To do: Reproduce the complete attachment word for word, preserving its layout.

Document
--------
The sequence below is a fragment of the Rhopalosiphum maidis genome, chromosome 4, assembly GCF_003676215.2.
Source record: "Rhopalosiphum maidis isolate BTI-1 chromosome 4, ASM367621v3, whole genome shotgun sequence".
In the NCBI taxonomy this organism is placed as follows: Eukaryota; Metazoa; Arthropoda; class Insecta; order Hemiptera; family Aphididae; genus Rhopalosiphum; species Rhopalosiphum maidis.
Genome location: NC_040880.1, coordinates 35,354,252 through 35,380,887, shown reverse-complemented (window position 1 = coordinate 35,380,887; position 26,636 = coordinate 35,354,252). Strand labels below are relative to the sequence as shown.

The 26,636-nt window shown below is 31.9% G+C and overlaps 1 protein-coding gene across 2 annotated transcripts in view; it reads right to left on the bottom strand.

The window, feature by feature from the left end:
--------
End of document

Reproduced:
The sequence below is a fragment of the Rhopalosiphum maidis genome, chromosome 4, assembly GCF_003676215.2.
Source record: "Rhopalosiphum maidis isolate BTI-1 chromosome 4, ASM367621v3, whole genome shotgun sequence".
In the NCBI taxonomy this organism is placed as follows: Eukaryota; Metazoa; Arthropoda; class Insecta; order Hemiptera; family Aphididae; genus Rhopalosiphum; species Rhopalosiphum maidis.
Genome location: NC_040880.1, coordinates 35,354,252 through 35,380,887, shown reverse-complemented (window position 1 = coordinate 35,380,887; position 26,636 = coordinate 35,354,252). Strand labels below are relative to the sequence as shown.

The 26,636-nt window shown below is 31.9% G+C and overlaps 1 protein-coding gene across 2 annotated transcripts in view; it reads right to left on the bottom strand.

The window, feature by feature from the left end: